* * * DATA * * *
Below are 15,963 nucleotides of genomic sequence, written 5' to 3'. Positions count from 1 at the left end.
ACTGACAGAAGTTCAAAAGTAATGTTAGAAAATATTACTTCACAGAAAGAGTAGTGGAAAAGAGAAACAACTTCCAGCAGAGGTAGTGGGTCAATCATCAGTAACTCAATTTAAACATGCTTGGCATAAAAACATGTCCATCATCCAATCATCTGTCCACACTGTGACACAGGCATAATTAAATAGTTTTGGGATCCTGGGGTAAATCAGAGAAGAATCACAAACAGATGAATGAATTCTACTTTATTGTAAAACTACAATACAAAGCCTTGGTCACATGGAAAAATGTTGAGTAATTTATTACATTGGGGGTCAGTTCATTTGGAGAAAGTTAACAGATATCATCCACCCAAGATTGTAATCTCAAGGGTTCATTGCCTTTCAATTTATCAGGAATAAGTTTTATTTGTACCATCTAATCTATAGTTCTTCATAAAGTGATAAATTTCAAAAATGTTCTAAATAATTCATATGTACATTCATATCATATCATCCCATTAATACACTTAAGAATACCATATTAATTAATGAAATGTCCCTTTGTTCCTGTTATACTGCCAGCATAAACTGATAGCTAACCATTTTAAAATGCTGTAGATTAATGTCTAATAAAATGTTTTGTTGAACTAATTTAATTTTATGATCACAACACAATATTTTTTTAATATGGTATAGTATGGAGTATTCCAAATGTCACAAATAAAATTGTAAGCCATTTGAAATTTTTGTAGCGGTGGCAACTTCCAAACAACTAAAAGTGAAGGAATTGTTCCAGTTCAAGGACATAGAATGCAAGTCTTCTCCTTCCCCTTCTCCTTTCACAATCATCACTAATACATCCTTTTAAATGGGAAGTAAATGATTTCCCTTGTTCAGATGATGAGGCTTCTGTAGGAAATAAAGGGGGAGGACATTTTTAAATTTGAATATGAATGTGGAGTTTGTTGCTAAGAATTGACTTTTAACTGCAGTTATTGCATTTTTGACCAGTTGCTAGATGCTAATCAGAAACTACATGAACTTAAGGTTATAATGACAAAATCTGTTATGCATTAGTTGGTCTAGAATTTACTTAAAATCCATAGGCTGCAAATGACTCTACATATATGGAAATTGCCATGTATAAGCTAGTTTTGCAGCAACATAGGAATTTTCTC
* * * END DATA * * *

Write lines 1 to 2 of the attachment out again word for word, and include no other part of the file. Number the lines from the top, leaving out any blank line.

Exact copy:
Below are 15,963 nucleotides of genomic sequence, written 5' to 3'. Positions count from 1 at the left end.
ACTGACAGAAGTTCAAAAGTAATGTTAGAAAATATTACTTCACAGAAAGAGTAGTGGAAAAGAGAAACAACTTCCAGCAGAGGTAGTGGGTCAATCATCAGTAACTCAATTTAAACATGCTTGGCATAAAAACATGTCCATCATCCAATCATCTGTCCACACTGTGACACAGGCATAATTAAATAGTTTTGGGATCCTGGGGTAAATCAGAGAAGAATCACAAACAGATGAATGAATTCTACTTTATTGTAAAACTACAATACAAAGCCTTGGTCACATGGAAAAATGTTGAGTAATTTATTACATTGGGGGTCAGTTCATTTGGAGAAAGTTAACAGATATCATCCACCCAAGATTGTAATCTCAAGGGTTCATTGCCTTTCAATTTATCAGGAATAAGTTTTATTTGTACCATCTAATCTATAGTTCTTCATAAAGTGATAAATTTCAAAAATGTTCTAAATAATTCATATGTACATTCATATCATATCATCCCATTAATACACTTAAGAATACCATATTAATTAATGAAATGTCCCTTTGTTCCTGTTATACTGCCAGCATAAACTGATAGCTAACCATTTTAAAATGCTGTAGATTAATGTCTAATAAAATGTTTTGTTGAACTAATTTAATTTTATGATCACAACACAATATTTTTTTAATATGGTATAGTATGGAGTATTCCAAATGTCACAAATAAAATTGTAAGCCATTTGAAATTTTTGTAGCGGTGGCAACTTCCAAACAACTAAAAGTGAAGGAATTGTTCCAGTTCAAGGACATAGAATGCAAGTCTTCTCCTTCCCCTTCTCCTTTCACAATCATCACTAATACATCCTTTTAAATGGGAAGTAAATGATTTCCCTTGTTCAGATGATGAGGCTTCTGTAGGAAATAAAGGGGGAGGACATTTTTAAATTTGAATATGAATGTGGAGTTTGTTGCTAAGAATTGACTTTTAACTGCAGTTATTGCATTTTTGACCAGTTGCTAGATGCTAATCAGAAACTACATGAACTTAAGGTTATAATGACAAAATCTGTTATGCATTAGTTGGTCTAGAATTTACTTAAAATCCATAGGCTGCAAATGACTCTACATATATGGAAATTGCCATGTATAAGCTAGTTTTGCAGCAACATAGGAATTTTCTC